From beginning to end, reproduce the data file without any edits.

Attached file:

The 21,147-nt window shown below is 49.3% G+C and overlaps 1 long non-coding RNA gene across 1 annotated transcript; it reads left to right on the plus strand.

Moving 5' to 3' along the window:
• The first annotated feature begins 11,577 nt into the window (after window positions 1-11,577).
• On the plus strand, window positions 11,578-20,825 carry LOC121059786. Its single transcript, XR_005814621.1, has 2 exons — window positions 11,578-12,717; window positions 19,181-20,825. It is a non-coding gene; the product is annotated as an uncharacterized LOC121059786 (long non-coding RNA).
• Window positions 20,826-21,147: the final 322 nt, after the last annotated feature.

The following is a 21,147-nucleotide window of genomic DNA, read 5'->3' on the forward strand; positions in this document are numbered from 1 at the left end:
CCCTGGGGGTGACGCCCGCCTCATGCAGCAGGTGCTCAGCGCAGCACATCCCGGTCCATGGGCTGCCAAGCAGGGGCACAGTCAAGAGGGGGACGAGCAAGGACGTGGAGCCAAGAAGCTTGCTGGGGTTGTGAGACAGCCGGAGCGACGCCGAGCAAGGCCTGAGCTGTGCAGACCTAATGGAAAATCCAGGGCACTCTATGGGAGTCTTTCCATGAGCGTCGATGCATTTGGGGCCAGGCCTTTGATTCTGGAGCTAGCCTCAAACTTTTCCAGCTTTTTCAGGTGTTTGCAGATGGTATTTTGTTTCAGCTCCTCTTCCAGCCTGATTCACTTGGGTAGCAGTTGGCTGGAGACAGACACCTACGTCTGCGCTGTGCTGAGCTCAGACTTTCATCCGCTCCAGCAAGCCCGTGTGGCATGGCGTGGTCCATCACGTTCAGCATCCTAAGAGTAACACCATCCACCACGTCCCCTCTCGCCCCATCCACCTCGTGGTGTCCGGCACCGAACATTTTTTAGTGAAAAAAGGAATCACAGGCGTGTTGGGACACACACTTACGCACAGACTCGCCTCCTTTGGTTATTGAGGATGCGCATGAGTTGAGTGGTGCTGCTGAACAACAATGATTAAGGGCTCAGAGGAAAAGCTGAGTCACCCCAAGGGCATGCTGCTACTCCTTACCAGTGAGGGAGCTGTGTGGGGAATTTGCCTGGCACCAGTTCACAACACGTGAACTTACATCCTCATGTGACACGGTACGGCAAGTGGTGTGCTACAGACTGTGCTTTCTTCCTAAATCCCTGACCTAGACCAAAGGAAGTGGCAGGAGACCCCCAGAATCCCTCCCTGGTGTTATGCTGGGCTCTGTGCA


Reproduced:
The 21,147-nt window shown below is 49.3% G+C and overlaps 1 long non-coding RNA gene across 1 annotated transcript; it reads left to right on the plus strand.

Moving 5' to 3' along the window:
• The first annotated feature begins 11,577 nt into the window (after window positions 1-11,577).
• On the plus strand, window positions 11,578-20,825 carry LOC121059786. Its single transcript, XR_005814621.1, has 2 exons — window positions 11,578-12,717; window positions 19,181-20,825. It is a non-coding gene; the product is annotated as an uncharacterized LOC121059786 (long non-coding RNA).
• Window positions 20,826-21,147: the final 322 nt, after the last annotated feature.

The following is a 21,147-nucleotide window of genomic DNA, read 5'->3' on the forward strand; positions in this document are numbered from 1 at the left end:
CCCTGGGGGTGACGCCCGCCTCATGCAGCAGGTGCTCAGCGCAGCACATCCCGGTCCATGGGCTGCCAAGCAGGGGCACAGTCAAGAGGGGGACGAGCAAGGACGTGGAGCCAAGAAGCTTGCTGGGGTTGTGAGACAGCCGGAGCGACGCCGAGCAAGGCCTGAGCTGTGCAGACCTAATGGAAAATCCAGGGCACTCTATGGGAGTCTTTCCATGAGCGTCGATGCATTTGGGGCCAGGCCTTTGATTCTGGAGCTAGCCTCAAACTTTTCCAGCTTTTTCAGGTGTTTGCAGATGGTATTTTGTTTCAGCTCCTCTTCCAGCCTGATTCACTTGGGTAGCAGTTGGCTGGAGACAGACACCTACGTCTGCGCTGTGCTGAGCTCAGACTTTCATCCGCTCCAGCAAGCCCGTGTGGCATGGCGTGGTCCATCACGTTCAGCATCCTAAGAGTAACACCATCCACCACGTCCCCTCTCGCCCCATCCACCTCGTGGTGTCCGGCACCGAACATTTTTTAGTGAAAAAAGGAATCACAGGCGTGTTGGGACACACACTTACGCACAGACTCGCCTCCTTTGGTTATTGAGGATGCGCATGAGTTGAGTGGTGCTGCTGAACAACAATGATTAAGGGCTCAGAGGAAAAGCTGAGTCACCCCAAGGGCATGCTGCTACTCCTTACCAGTGAGGGAGCTGTGTGGGGAATTTGCCTGGCACCAGTTCACAACACGTGAACTTACATCCTCATGTGACACGGTACGGCAAGTGGTGTGCTACAGACTGTGCTTTCTTCCTAAATCCCTGACCTAGACCAAAGGAAGTGGCAGGAGACCCCCAGAATCCCTCCCTGGTGTTATGCTGGGCTCTGTGCA